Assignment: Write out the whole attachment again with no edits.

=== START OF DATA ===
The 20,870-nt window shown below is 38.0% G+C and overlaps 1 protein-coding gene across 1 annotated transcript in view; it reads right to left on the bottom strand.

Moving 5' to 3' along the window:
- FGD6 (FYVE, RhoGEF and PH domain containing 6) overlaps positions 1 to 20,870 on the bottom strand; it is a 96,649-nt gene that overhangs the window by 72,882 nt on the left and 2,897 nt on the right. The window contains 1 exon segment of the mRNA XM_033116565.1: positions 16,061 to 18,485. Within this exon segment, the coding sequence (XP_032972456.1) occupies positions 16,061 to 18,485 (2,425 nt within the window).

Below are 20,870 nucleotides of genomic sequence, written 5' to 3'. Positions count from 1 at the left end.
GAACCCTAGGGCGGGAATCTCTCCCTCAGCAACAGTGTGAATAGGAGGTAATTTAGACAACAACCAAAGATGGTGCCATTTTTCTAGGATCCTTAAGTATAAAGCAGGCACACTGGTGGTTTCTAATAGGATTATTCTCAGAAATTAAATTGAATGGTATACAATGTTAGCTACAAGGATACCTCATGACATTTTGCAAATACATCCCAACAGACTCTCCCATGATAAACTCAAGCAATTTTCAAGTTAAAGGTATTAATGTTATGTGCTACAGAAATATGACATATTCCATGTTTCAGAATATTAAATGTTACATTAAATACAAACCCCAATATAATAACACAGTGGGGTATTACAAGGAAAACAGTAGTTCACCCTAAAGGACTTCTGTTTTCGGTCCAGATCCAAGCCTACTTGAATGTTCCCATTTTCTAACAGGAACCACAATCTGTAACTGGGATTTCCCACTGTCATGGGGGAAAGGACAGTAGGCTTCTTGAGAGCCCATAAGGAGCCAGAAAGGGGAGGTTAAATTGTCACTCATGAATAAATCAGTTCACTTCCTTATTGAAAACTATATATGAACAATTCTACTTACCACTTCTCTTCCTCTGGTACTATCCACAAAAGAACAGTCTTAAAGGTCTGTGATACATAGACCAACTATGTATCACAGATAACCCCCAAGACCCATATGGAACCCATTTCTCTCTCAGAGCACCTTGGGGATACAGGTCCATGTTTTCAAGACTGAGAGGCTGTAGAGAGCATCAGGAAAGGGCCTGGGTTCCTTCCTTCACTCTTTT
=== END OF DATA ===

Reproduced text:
The 20,870-nt window shown below is 38.0% G+C and overlaps 1 protein-coding gene across 1 annotated transcript in view; it reads right to left on the bottom strand.

Moving 5' to 3' along the window:
- FGD6 (FYVE, RhoGEF and PH domain containing 6) overlaps positions 1 to 20,870 on the bottom strand; it is a 96,649-nt gene that overhangs the window by 72,882 nt on the left and 2,897 nt on the right. The window contains 1 exon segment of the mRNA XM_033116565.1: positions 16,061 to 18,485. Within this exon segment, the coding sequence (XP_032972456.1) occupies positions 16,061 to 18,485 (2,425 nt within the window).

Below are 20,870 nucleotides of genomic sequence, written 5' to 3'. Positions count from 1 at the left end.
GAACCCTAGGGCGGGAATCTCTCCCTCAGCAACAGTGTGAATAGGAGGTAATTTAGACAACAACCAAAGATGGTGCCATTTTTCTAGGATCCTTAAGTATAAAGCAGGCACACTGGTGGTTTCTAATAGGATTATTCTCAGAAATTAAATTGAATGGTATACAATGTTAGCTACAAGGATACCTCATGACATTTTGCAAATACATCCCAACAGACTCTCCCATGATAAACTCAAGCAATTTTCAAGTTAAAGGTATTAATGTTATGTGCTACAGAAATATGACATATTCCATGTTTCAGAATATTAAATGTTACATTAAATACAAACCCCAATATAATAACACAGTGGGGTATTACAAGGAAAACAGTAGTTCACCCTAAAGGACTTCTGTTTTCGGTCCAGATCCAAGCCTACTTGAATGTTCCCATTTTCTAACAGGAACCACAATCTGTAACTGGGATTTCCCACTGTCATGGGGGAAAGGACAGTAGGCTTCTTGAGAGCCCATAAGGAGCCAGAAAGGGGAGGTTAAATTGTCACTCATGAATAAATCAGTTCACTTCCTTATTGAAAACTATATATGAACAATTCTACTTACCACTTCTCTTCCTCTGGTACTATCCACAAAAGAACAGTCTTAAAGGTCTGTGATACATAGACCAACTATGTATCACAGATAACCCCCAAGACCCATATGGAACCCATTTCTCTCTCAGAGCACCTTGGGGATACAGGTCCATGTTTTCAAGACTGAGAGGCTGTAGAGAGCATCAGGAAAGGGCCTGGGTTCCTTCCTTCACTCTTTT